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Roto-Rooter for the Arteries!
By Charles Reuben

       Numbers can be shocking, especially when they are intimately tied to our bodies.
       The most obvious shocking number is our age, most notably those that have a zero tacked on to its end. Neil Young once wrote, “You can’t be 20 on Sugar Mountain” and he was right. Unfortunately, there is no way to turn back the hands of time.
       Another shocking number is our weight. At a certain time in lives, our metabolism begins to slow down and we begin to expand. A notable exception to this rule is my soul mate and supermodel, Jennifer, who constantly struggles to put on weight.
       When our metabolisms slow down, our waistlines begin to increase (another scary number) and our weight goes up. At this point we find ourselves stepping onto bath scales from time to time with great trepidation.
       The popular expression is “watching our weight” and if the numbers we see scare us enough, we might do something about it, like decreasing our food intake or getting some exercise.
       I can handle the above-mentioned numbers but there was one number I saw a year and a half ago that really scared the hell out of me and made me think about my mortality: It was my cholesterol number and it was over 200, a number considered “borderline risk”
       My first reaction upon seeing these numbers was panic. I immediately stopped eating my beloved gyros at the Olympia Café and didn’t touch the coconut shrimp or barbequed ribs at China Star. Instead I made a beeline for “Soupersalad” and ate there every single day. Boy, did that get old fast.
       I also made a point of talking to my doctor who suggested I start taking “statin drugs” to lower my cholesterol numbers. I searched for information about them on the Internet and, once I read about their side effects, decided that they were not for me.
       Instead I asked my acupuncturist what I should do about my high cholesterol and he suggested that I start drinking “shan zha” tea every morning. Known in the western world as “hawthorn fruit” or “Fructus Crataegus pinnatifida” in Latin, I first procured them at an outrageous, inflated price from my acupuncturist.
       An herb shop in Albuquerque claimed to have shan zha in stock, but they turned out to be “hawthorn berries” and not “hawthorn fruit.”
       “There is a big difference between berries and fruit,” I lectured those sassy herbalists. “A berry is small, about the size of a pea and a fruit is big, about the size of a cherry.”
       The pushy lady herbalist surveyed me in contempt. How dare I question her authority? In the end I left without buying a thing, absolutely convinced in my heart and soul that a berry is not a fruit.
       Lately I have been buying Hawthorn fruit for $4.95/lb. from my local Chinese supermarket, “Ta Lin’s.” The cashier, a friendly lady whose name is pronounced Kam-bye, special orders shan zha from Los Angeles after they have been imported all the way from China.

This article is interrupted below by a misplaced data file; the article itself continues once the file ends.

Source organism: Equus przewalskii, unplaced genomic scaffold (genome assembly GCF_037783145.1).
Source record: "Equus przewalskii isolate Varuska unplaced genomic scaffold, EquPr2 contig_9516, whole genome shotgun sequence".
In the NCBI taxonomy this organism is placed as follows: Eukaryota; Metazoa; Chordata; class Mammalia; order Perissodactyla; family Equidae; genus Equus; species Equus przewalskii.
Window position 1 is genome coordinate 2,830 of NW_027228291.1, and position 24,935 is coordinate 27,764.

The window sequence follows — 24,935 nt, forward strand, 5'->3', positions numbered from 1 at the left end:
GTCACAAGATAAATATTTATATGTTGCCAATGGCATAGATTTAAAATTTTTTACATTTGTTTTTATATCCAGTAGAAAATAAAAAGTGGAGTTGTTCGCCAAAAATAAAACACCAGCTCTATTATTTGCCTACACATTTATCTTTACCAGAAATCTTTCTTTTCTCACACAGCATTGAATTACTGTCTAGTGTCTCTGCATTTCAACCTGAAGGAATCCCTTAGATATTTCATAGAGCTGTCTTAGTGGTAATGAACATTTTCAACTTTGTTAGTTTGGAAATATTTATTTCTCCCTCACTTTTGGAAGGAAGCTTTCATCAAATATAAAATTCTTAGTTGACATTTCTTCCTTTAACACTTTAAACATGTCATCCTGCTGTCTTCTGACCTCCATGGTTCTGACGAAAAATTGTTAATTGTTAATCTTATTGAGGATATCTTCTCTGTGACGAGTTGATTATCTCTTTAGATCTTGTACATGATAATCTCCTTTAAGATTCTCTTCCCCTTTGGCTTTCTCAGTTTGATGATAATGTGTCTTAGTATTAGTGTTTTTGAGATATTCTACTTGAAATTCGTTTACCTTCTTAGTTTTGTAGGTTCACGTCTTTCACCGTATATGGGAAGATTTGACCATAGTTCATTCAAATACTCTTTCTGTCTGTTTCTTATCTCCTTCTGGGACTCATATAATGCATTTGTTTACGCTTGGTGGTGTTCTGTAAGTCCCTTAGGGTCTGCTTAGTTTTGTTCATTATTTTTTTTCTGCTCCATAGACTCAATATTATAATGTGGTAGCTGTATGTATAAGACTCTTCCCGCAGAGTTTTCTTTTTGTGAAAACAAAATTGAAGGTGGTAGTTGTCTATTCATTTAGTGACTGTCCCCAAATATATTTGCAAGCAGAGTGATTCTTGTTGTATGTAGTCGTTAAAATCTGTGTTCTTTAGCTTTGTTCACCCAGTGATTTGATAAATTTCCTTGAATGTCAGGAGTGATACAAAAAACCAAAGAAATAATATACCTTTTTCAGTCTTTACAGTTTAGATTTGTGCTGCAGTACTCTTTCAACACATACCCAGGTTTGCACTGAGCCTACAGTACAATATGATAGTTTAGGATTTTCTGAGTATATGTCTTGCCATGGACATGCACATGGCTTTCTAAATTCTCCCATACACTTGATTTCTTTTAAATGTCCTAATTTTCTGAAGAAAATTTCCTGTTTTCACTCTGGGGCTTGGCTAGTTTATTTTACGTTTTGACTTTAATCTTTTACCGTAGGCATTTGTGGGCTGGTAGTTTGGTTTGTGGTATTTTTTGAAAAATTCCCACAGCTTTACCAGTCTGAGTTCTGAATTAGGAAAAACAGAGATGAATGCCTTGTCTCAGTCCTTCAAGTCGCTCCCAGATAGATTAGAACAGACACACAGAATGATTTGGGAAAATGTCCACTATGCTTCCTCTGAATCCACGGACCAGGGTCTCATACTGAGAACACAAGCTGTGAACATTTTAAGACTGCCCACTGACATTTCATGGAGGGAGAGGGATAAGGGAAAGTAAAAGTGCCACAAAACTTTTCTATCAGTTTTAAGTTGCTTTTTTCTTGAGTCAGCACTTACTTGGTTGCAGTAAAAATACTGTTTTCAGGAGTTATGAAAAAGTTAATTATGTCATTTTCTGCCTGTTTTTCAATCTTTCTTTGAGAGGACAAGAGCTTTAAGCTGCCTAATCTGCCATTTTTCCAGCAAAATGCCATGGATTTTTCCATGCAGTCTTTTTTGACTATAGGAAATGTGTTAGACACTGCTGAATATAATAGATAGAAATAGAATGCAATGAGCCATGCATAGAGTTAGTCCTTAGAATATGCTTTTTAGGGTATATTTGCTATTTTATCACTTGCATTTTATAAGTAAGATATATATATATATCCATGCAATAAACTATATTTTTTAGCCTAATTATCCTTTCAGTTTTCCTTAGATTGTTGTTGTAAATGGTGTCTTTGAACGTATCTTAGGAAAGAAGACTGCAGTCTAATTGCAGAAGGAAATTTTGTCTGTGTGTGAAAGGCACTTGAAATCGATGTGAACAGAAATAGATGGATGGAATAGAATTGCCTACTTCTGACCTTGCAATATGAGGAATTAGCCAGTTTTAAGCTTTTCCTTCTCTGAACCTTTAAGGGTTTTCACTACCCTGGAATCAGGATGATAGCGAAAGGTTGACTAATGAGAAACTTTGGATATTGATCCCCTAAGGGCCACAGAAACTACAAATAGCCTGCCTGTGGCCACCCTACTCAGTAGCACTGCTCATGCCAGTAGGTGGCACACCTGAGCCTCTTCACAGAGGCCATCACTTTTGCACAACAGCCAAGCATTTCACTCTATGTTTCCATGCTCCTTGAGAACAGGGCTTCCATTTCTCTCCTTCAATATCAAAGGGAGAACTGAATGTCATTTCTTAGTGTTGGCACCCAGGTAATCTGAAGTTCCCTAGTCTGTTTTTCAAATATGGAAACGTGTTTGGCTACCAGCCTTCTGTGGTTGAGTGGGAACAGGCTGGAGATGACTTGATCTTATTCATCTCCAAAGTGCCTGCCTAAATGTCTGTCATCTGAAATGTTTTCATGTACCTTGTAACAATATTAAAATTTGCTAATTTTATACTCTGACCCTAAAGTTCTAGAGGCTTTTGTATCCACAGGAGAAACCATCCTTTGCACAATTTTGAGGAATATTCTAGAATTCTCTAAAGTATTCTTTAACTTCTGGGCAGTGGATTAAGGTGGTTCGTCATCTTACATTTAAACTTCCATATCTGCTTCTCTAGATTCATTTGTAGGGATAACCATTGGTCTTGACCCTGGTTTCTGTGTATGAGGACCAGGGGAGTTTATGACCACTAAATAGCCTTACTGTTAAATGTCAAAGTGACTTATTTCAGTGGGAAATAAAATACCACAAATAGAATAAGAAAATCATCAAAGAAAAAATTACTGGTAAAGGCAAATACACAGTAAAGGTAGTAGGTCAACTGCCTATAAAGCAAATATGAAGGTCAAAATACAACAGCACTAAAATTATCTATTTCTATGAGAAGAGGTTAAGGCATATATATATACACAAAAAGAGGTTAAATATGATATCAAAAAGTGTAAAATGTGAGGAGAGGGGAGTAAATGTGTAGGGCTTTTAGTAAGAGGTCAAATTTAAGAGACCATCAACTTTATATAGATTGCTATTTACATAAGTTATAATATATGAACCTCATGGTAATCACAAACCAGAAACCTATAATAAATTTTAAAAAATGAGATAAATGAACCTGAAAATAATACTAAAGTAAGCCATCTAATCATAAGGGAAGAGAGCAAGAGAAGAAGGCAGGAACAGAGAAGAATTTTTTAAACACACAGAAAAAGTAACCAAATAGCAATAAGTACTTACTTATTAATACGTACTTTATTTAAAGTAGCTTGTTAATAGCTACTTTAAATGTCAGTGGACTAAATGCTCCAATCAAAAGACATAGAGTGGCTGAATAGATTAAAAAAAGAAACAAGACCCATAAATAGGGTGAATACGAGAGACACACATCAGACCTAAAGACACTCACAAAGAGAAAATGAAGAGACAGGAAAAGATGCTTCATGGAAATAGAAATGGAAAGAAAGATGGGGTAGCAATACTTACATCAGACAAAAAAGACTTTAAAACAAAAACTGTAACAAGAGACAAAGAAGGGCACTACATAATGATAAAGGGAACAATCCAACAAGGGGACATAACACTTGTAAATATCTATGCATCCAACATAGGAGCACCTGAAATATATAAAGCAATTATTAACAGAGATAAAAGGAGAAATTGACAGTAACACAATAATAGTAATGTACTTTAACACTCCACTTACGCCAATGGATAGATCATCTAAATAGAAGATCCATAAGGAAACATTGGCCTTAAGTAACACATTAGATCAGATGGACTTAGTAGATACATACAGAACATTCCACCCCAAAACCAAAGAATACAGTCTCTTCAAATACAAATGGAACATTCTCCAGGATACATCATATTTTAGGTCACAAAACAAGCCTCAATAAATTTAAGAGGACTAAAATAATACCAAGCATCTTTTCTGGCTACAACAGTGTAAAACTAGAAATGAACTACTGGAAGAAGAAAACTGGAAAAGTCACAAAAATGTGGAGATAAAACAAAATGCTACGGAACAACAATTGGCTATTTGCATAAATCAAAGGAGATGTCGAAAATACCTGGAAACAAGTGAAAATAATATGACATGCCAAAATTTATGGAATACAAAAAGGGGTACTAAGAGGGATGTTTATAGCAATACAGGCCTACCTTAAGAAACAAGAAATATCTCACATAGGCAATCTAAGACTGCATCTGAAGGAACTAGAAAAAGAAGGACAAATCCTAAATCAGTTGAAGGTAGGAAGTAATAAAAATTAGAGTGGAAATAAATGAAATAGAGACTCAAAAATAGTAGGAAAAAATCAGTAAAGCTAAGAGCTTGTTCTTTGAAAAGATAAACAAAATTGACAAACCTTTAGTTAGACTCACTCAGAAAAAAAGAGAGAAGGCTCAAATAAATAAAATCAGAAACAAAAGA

After rinsing the hawthorn fruit, I boil it vigorously for 10-15 minutes in a covered saucepan in about four cups of water. It is very important to boil the fruit because it might have little bug eggs in it and the high temperature will kill them. (Incidentally, I always store my hawthorn fruit in the freezer to discourage the eggs from hatching.)
       Hatched lava will eventually cover the shan zha in a delicate, gossamer web that will probably scare the living daylights out of you: Better to avoid such trouble. (“They” say larva and eggs are harmless and high in protein but why ask for trouble? Just do what I say and boil the hell out of the stuff.)
       What you have left after all that boiling is a potent tea that tastes very tart. You will also be left with a lot of soggy shan zha fruit and although I am told you can eat it, I throw it away. Jennifer says the resulting tea smells like urine but it does not bother me because I like its taste.
       The upshot is that the shan zha tea seems to have remarkably affected my cholesterol level. So much so that I am back to eating barbequed ribs, coconut shrimp and gyros (slathered in an oh-so-delicious special sauce) with a clear conscience.
       Below are listed the remarkable results of my drinking shan zha tea since February 2003. Please take this data with a grain of salt. I am not a doctor and am in no way qualified to draw any sort of conclusion from this data. For all I know, the quart of oatmeal I eat every morning may very well have contributed to my lower cholesterol numbers (but I don’t think that alone would have dropped them by 50!

Date Total Cholesterol LDL (Bad) HDL (Good)
Feb. 28, 2003 202 129 63
June 7, 2003 186 124 53
Aug. 20, 2004 149 94 46

Key to numbers:
       Total Cholesterol: Less than 200 is desirable; 200-239 is borderline; 240 or greater is high
       LDL (Bad Cholesterol): My doctor set my goal as <100
       HDL (Good Cholesterol): <40 is an added risk.
(Why these numbers are going down instead of up is a mystery.)

       So there you have it: One man’s exploration of a Chinese Herb (and, I guess, oatmeal) as a means to lower one’s cholesterol and still indulge in yummy, fatty foods.

Disclaimer: These numbers are for entertainment value only. I am in no way responsible for what happens to you if your start eating the way I eat and living your life the way I do.

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